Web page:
Abby has her ups and downs

I thought that I’d give you a brief update on how little Abby is doing. As you may remember, my daughter’s 4-year-old niece suffered from several minutes of asphyxiation in a playground accident. She emerged from a week-long coma with clear physical and behavioral signs of subcortical brain damage. Abby is now a month out,…

What’s it all about?

I initiated this blog for two reasons. First, I sought to provide neuroscience-related information to care-givers and to citizens who might benefit from a brain plasticity-informed perspective. There is an ongoing revolution in brain science that bears powerful implications for our understanding of human neurological and psychiatric impairments and disease, and that informs us about…

Reactive attachment disorder. Part 2.

If you did not read yesterday’s entry, do that first, before reading today’s followup. The situation in a nutshell: An adopted Chinese girl, now 3.5 years of age, has a “reactive attachment disorder” that is commonly expressed by night terrors, parental rejection and an overlay of other cognitive problems. Every standard therapy has been tried,…

A note on “Reactive Attachment Disorder”

About two weeks ago, I received the email letter posted below. I promised the correspondent that I would respond to this heartfelt plea on this blog. As I sit down writing this response, I rue making that promise. The origins of “Reactive Attachment Disorder” are difficult to explain, and strategies to ameliorate it are equally…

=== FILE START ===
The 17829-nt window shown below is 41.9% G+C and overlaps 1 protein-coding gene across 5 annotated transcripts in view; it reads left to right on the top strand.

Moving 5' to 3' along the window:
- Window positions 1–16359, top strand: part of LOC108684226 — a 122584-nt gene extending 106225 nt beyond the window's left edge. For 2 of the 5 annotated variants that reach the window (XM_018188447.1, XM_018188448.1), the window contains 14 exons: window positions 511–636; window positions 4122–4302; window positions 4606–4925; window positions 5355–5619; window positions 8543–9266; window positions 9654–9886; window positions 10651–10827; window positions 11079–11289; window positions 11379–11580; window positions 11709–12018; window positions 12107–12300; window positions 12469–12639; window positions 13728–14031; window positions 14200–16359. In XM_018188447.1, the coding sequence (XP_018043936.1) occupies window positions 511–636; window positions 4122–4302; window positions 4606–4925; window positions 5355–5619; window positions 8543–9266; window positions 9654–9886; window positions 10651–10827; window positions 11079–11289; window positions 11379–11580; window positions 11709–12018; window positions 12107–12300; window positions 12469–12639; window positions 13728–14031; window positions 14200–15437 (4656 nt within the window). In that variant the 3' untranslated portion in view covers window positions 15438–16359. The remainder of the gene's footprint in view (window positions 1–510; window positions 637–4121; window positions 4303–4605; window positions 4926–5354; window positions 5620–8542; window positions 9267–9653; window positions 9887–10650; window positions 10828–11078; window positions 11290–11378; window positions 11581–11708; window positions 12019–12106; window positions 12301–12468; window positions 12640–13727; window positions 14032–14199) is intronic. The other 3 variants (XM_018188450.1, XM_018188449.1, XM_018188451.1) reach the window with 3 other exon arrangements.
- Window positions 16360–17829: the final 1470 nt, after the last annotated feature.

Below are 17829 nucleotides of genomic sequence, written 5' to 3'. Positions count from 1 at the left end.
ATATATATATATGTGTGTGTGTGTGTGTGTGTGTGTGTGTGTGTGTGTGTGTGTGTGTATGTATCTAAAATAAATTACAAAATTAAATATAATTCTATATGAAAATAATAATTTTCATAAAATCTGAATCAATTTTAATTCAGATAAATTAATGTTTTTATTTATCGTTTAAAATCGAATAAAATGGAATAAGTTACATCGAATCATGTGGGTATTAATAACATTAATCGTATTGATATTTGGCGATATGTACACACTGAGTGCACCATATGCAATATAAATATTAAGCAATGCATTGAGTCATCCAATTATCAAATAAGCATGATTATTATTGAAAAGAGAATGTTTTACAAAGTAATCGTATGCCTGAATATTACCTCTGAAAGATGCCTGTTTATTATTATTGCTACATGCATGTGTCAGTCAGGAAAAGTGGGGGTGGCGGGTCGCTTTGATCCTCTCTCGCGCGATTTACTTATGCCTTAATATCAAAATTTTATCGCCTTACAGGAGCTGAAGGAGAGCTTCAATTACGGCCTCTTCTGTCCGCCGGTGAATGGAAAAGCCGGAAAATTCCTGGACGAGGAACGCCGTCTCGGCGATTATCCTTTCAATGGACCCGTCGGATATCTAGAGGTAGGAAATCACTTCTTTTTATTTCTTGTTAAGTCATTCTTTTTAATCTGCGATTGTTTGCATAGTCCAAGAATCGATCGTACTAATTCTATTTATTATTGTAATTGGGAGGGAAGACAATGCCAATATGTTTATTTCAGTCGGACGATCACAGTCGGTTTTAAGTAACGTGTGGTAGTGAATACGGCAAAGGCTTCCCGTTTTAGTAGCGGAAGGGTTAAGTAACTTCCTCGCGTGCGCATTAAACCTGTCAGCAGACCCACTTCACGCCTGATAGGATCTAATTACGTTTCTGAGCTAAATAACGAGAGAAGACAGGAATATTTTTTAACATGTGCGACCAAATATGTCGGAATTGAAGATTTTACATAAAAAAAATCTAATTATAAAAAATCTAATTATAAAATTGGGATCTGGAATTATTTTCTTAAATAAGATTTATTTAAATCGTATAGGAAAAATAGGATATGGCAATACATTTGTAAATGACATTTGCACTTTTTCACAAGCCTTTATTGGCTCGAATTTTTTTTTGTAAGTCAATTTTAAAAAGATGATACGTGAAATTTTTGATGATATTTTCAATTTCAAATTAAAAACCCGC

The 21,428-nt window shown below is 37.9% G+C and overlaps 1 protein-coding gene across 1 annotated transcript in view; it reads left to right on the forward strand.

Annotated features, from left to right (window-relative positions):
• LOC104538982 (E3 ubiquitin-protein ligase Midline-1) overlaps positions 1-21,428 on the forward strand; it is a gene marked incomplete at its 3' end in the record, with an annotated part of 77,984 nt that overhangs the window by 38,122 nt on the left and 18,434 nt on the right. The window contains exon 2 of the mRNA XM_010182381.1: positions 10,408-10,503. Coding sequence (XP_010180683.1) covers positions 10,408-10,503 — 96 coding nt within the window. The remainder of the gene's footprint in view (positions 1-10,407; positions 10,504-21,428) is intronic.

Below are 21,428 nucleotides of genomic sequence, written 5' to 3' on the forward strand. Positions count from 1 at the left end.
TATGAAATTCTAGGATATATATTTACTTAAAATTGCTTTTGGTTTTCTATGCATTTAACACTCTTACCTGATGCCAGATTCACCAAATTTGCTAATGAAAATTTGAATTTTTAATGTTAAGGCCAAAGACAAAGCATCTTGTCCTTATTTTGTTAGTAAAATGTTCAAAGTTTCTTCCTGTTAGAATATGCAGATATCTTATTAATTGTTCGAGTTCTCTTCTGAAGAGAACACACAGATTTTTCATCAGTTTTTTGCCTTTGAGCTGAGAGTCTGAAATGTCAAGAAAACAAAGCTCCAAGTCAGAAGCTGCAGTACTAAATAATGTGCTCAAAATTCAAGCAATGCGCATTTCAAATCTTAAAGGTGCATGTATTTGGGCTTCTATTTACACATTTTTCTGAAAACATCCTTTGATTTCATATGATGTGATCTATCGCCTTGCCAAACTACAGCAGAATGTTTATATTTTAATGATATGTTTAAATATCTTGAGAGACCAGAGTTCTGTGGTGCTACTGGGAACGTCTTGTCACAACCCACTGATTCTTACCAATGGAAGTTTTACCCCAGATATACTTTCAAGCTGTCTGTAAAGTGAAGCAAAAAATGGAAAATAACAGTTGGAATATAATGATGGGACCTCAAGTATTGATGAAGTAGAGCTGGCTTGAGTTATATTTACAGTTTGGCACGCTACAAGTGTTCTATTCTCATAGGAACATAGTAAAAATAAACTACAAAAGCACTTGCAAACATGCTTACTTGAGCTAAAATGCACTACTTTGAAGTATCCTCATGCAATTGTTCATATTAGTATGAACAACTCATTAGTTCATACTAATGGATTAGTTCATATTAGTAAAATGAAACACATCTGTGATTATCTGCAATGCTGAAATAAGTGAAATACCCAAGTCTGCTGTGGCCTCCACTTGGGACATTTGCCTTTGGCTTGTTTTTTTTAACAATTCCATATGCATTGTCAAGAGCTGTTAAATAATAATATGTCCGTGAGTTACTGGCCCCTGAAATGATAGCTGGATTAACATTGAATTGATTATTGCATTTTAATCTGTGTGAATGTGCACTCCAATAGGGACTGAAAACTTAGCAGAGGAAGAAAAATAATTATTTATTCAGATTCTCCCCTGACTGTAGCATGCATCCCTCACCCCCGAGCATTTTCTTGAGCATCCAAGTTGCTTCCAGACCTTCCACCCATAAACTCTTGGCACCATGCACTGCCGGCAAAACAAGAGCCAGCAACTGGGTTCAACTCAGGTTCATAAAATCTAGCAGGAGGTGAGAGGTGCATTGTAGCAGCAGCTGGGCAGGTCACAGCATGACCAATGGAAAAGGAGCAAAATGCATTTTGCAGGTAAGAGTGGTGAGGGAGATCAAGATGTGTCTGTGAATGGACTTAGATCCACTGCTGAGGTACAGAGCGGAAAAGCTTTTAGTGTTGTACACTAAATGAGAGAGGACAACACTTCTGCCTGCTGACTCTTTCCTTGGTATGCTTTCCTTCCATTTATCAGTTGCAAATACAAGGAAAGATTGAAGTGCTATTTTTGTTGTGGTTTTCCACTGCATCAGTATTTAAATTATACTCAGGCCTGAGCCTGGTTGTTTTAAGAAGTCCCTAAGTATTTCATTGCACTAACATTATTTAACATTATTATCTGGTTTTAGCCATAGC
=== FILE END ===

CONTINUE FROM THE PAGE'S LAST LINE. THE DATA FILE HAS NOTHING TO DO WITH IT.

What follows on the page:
Struggling high-school-age readers break out!

We often receive feedback from school administrators, teachers, and therapists like that expressed in the note below. Because they are anecdotal, they usually die in my email Inbox. I thought that I’d post one, just so you get the flavor of what has been a common message: “I have been in the public and private…

A “cognitive reserve” is a good thing to work on!

Dave B and Alvaro have had an interesting (albeit, brief) discussion in their comments about the subject of the hypothetical “cognitive reserve” that stands between each one of us, and the timing of the onset of Alzheimer’s Disease (AD). First, Dave B said that while he saw ample evidence that most cognitively capable (“highly educated”)…

A City on the Move: “The Jacksonville Brain Summit”

I’m in Jacksonville, Florida today, participating in what is a very unusual and special event –– “The Jacksonville Brain Summit”. In an earlier entry, I told you that Jacksonville has adopted a leadership position in their use of the most advanced brain-science-based strategies to improve the academic performance and the mature working skills and performance…

The wider face of PTSD

PTSD in Iraq spreads well beyond the boundaries of our armed services. For example: a) Several times as many Iraqi police and military personnel as Coalition personnel have died in the conflict. Proportionally larger numbers have been wounded. And they are out there, as are our own troops, on the front lines of violence and…